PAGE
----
There’s this crazy belief among Comp Sci. faculty that all languages are basically the same, so after learning the principles behind languages you can use whatever. This is bullshit. This is like claiming that since someone studied Spannish grammar in grade school, they can speak Spanish fluently, in any of Spanish, Mexican or Columbian accents. The leap between structured and object-oriented programming is huge, and it pales in comparison to the leap between object-oriented languages and declarative languages.
7. Exams measure understanding of programming
Teams of professional programmers spends months and years building intricate software systems in response to poorly-understood, ill-defined and changing problems. To accomplish this, they employ API documentation, online tutorials and forum discussions, team problem-solving sessions, reference books and an infinite number of phone-a-friend lifelines. Exams test your ability to write simple code to solve a trivial, well-defined static problems, without consulting and references. One is about resourcefulness, the other about memory. Exams test the wrong thing.
8. GUI’s are not an important aspect of learning to code
At the university where I did my undergrad, it was easy to finish a B.Sc. in computer science without ever building a graphical interface. While I agree that many software projects do not have graphical components (e.g., developer APIs), to marginalize GUIs as some kind of specialty endeavor is short-bus crazy!
9. Programming Requires Calculus
I have been told that development involving sophisticated work with graphics and animation involves calculus. Outside of this particular subfield, however, I haven’t seen much calculus in software development. Certainly I’ve seen a lot more GUI development than graphics.
10. Linux will rapidly overtake Windows among consumers
Comp. Sci. profs have been saying this for years. Hasn’t happened. And it’s not going to happen until Ubuntu and company take the dicking around out of computing the way Apple has.
11. LaTeX will overtake WYSIWYG text editors because LaTeX gives you more control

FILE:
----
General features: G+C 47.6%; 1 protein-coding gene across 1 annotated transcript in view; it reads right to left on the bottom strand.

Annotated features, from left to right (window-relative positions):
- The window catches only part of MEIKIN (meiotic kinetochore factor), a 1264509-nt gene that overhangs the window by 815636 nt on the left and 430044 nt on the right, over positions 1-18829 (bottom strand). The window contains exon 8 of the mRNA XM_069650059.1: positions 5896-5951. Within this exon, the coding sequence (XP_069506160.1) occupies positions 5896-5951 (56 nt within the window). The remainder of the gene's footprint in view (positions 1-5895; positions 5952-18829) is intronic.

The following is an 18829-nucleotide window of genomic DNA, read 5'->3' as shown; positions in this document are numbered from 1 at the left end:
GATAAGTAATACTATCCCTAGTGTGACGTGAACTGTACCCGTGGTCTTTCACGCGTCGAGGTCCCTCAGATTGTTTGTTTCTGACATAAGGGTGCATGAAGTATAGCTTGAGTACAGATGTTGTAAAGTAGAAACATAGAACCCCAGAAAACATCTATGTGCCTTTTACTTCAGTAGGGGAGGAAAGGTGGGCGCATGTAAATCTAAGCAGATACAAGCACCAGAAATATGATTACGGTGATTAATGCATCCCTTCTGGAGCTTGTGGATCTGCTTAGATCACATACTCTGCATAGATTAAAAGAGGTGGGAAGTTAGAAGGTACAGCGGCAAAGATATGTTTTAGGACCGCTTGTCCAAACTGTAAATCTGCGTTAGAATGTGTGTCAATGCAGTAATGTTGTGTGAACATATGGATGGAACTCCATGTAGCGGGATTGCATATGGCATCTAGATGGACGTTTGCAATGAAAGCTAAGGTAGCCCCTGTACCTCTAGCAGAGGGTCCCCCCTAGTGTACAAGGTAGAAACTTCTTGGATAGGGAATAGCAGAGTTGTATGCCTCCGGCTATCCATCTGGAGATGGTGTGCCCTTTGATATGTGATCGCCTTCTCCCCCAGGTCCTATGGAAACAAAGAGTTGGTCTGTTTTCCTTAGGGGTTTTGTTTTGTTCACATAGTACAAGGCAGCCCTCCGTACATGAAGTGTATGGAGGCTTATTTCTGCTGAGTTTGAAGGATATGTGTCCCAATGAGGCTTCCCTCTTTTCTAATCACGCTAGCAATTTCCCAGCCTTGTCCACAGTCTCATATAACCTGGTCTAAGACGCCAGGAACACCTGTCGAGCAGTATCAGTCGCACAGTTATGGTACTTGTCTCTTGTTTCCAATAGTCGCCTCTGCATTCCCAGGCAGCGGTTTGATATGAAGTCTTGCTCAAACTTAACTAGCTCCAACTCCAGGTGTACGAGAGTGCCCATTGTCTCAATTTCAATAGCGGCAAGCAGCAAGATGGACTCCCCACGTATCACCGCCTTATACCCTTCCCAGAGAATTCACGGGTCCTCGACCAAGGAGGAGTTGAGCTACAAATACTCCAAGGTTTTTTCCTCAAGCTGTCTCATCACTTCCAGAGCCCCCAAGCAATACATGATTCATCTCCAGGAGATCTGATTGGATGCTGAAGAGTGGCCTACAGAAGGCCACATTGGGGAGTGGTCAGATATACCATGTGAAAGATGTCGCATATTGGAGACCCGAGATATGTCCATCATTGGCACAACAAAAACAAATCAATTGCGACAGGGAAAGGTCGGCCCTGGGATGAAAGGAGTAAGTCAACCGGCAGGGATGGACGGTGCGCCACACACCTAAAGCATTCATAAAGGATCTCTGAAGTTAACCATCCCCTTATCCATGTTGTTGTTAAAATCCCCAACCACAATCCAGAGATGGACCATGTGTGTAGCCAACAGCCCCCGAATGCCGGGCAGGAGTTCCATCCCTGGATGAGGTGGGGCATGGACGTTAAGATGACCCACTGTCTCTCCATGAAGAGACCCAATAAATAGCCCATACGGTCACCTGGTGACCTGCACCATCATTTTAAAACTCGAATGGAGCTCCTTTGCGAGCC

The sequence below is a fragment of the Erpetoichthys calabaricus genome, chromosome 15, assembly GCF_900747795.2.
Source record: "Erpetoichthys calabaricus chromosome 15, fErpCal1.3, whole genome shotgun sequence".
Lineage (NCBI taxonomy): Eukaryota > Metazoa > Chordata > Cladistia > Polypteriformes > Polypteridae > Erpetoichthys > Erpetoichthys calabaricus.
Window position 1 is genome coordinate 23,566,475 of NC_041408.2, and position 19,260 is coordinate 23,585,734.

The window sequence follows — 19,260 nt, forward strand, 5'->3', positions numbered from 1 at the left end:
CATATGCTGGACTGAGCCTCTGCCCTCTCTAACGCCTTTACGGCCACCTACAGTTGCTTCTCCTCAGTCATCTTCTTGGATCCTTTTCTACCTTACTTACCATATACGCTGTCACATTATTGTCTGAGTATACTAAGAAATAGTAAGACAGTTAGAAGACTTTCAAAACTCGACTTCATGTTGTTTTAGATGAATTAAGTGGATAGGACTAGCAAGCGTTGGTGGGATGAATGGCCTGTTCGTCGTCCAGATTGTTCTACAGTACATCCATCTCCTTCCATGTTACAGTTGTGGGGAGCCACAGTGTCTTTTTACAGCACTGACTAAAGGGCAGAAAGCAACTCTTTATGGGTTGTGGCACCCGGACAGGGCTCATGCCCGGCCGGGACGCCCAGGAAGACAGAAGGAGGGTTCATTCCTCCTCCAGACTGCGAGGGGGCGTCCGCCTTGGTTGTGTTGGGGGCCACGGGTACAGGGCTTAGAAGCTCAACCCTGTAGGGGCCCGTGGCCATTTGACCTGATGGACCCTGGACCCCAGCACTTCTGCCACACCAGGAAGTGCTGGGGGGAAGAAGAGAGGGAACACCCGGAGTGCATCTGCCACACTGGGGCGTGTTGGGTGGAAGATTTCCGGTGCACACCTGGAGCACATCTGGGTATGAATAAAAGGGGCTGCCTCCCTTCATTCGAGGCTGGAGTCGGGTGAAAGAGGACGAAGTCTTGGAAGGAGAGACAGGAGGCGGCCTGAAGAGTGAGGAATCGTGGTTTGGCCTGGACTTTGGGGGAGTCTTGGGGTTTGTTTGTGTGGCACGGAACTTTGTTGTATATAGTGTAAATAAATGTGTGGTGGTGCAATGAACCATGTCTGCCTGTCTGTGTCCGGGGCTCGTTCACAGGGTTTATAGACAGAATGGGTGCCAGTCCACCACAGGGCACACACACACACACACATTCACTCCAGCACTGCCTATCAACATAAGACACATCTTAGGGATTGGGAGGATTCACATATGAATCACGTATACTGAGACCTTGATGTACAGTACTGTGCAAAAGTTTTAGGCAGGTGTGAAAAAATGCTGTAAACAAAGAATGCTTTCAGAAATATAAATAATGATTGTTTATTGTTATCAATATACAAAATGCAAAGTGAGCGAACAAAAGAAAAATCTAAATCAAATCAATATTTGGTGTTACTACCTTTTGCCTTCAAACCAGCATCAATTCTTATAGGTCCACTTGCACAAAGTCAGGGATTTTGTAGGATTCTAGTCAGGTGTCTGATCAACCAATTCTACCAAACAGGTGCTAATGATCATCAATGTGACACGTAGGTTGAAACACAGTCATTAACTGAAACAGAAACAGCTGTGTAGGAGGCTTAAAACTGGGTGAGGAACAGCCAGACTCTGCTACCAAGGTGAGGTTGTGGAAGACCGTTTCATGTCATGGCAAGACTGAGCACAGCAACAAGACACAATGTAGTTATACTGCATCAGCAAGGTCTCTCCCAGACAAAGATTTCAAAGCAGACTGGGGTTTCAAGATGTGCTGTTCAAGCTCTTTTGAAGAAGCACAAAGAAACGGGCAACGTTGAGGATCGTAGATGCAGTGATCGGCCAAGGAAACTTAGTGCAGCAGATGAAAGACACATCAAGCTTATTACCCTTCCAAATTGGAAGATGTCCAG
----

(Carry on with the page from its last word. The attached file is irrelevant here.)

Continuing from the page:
Yes, believe it or not, a computer science prof said this during one of my classes in undergrad. It goes directly to a deeper misunderstanding among Comp. Sci. academics that power and control are the primary factors driving adoption. They’re not. Simplicity and ease of use are far more important.
12. You can buy gates at RadioShack
The same idiot who thought LaTeX was the future also told his class to go buy gates (the things transistors are made of) at RadioShack and play with them to see how they work. Again, this evidences how completely out of touch some of these people are. Gates are microscopic. You can’t go buy them at an electronics store.
Update (25MAR2011): As so many helpful readers have pointed out, 1) gates are made of transistors, not the other way around, and you can now buy gates at Radio Shack online. However, the prof in question told me to go buy gates at a physical Radio Shack store in 2001, and they had no such thing. I don’t know what I was thinking when I wrote “the things transistors are made of.”
I have long argued that society needs a professional certification for software developers and that universities need undergraduate programs dedicated to training people for these certifications. It’s worked for accounting, engineering and medicine. There’s no reason it can’t work for software development. One of the primary barriers to this sort of progress is the raging incompetence of academics in computer science, computer engineering, management information systems and related disciplines.
Have one or a few to add? Comment away.